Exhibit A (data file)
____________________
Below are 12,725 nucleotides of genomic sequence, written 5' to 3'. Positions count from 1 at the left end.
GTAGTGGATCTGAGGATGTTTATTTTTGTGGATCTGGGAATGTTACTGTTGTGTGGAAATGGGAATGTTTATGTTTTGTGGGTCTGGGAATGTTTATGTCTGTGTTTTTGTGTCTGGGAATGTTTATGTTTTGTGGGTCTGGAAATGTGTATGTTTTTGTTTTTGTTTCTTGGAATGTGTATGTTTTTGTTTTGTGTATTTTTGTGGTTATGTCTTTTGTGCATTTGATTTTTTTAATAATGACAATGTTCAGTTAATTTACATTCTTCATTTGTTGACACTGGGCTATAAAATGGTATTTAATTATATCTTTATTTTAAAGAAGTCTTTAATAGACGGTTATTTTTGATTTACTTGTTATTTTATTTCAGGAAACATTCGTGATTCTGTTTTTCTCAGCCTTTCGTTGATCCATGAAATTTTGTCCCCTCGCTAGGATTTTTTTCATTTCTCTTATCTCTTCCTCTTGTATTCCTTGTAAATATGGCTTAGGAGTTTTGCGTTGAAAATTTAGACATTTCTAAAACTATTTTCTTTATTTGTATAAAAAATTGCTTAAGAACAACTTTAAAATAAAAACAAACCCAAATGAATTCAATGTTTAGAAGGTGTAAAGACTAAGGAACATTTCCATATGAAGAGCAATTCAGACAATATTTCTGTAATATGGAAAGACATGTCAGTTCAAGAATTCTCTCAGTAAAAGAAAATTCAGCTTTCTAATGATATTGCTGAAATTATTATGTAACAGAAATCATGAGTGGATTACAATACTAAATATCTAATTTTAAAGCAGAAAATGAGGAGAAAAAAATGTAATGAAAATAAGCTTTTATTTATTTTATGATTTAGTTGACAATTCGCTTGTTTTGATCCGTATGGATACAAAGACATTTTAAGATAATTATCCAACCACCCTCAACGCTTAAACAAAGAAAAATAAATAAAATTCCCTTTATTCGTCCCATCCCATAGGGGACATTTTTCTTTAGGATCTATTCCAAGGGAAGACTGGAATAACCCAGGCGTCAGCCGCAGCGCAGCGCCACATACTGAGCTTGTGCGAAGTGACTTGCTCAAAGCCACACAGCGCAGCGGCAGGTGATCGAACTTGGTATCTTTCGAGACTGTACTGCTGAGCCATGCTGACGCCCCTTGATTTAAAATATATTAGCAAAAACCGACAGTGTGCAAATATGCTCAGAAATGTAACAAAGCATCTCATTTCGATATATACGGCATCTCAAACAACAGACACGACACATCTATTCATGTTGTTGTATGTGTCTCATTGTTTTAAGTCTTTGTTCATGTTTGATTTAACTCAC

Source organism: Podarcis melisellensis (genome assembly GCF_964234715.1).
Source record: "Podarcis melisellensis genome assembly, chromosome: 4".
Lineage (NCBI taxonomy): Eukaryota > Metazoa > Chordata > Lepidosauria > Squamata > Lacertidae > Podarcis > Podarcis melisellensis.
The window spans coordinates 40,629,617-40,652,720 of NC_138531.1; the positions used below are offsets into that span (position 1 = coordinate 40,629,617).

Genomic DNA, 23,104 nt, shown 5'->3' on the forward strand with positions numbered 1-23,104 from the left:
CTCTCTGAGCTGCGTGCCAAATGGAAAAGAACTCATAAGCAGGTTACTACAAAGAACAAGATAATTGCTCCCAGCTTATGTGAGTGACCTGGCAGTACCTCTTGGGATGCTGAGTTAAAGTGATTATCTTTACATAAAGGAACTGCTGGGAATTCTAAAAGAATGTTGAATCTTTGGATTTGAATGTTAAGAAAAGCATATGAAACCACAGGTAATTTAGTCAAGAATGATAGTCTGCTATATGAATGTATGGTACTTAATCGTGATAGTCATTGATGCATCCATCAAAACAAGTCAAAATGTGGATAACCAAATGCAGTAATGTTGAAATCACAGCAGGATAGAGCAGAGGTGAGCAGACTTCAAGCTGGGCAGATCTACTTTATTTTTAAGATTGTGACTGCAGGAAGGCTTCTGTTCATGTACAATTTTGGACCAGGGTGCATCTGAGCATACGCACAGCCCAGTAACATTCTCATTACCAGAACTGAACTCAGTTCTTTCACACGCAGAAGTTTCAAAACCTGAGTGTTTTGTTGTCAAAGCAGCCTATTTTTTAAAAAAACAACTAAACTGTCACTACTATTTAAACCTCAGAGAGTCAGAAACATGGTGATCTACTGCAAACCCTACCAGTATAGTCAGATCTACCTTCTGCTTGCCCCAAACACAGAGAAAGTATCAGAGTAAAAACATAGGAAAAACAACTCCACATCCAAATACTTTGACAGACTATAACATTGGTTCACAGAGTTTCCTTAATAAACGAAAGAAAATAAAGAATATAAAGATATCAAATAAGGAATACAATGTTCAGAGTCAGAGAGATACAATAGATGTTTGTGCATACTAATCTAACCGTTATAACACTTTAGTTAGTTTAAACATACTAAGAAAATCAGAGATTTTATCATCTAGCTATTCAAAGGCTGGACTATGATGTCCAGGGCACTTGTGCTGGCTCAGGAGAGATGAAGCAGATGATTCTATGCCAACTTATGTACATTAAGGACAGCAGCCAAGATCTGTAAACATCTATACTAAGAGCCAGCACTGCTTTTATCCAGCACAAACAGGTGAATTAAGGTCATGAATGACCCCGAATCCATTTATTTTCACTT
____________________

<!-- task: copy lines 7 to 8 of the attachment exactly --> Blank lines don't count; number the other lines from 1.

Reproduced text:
Genomic DNA, 23,104 nt, shown 5'->3' on the forward strand with positions numbered 1-23,104 from the left:
CTCTCTGAGCTGCGTGCCAAATGGAAAAGAACTCATAAGCAGGTTACTACAAAGAACAAGATAATTGCTCCCAGCTTATGTGAGTGACCTGGCAGTACCTCTTGGGATGCTGAGTTAAAGTGATTATCTTTACATAAAGGAACTGCTGGGAATTCTAAAAGAATGTTGAATCTTTGGATTTGAATGTTAAGAAAAGCATATGAAACCACAGGTAATTTAGTCAAGAATGATAGTCTGCTATATGAATGTATGGTACTTAATCGTGATAGTCATTGATGCATCCATCAAAACAAGTCAAAATGTGGATAACCAAATGCAGTAATGTTGAAATCACAGCAGGATAGAGCAGAGGTGAGCAGACTTCAAGCTGGGCAGATCTACTTTATTTTTAAGATTGTGACTGCAGGAAGGCTTCTGTTCATGTACAATTTTGGACCAGGGTGCATCTGAGCATACGCACAGCCCAGTAACATTCTCATTACCAGAACTGAACTCAGTTCTTTCACACGCAGAAGTTTCAAAACCTGAGTGTTTTGTTGTCAAAGCAGCCTATTTTTTAAAAAAACAACTAAACTGTCACTACTATTTAAACCTCAGAGAGTCAGAAACATGGTGATCTACTGCAAACCCTACCAGTATAGTCAGATCTACCTTCTGCTTGCCCCAAACACAGAGAAAGTATCAGAGTAAAAACATAGGAAAAACAACTCCACATCCAAATACTTTGACAGACTATAACATTGGTTCACAGAGTTTCCTTAATAAACGAAAGAAAATAAAGAATATAAAGATATCAAATAAGGAATACAATGTTCAGAGTCAGAGAGATACAATAGATGTTTGTGCATACTAATCTAACCGTTATAACACTTTAGTTAGTTTAAACATACTAAGAAAATCAGAGATTTTATCATCTAGCTATTCAAAGGCTGGACTATGATGTCCAGGGCACTTGTGCTGGCTCAGGAGAGATGAAGCAGATGATTCTATGCCAACTTATGTACATTAAGGACAGCAGCCAAGATCTGTAAACATCTATACTAAGAGCCAGCACTGCTTTTATCCAGCACAAACAGGTGAATTAAGGTCATGAATGACCCCGAATCCATTTATTTTCACTT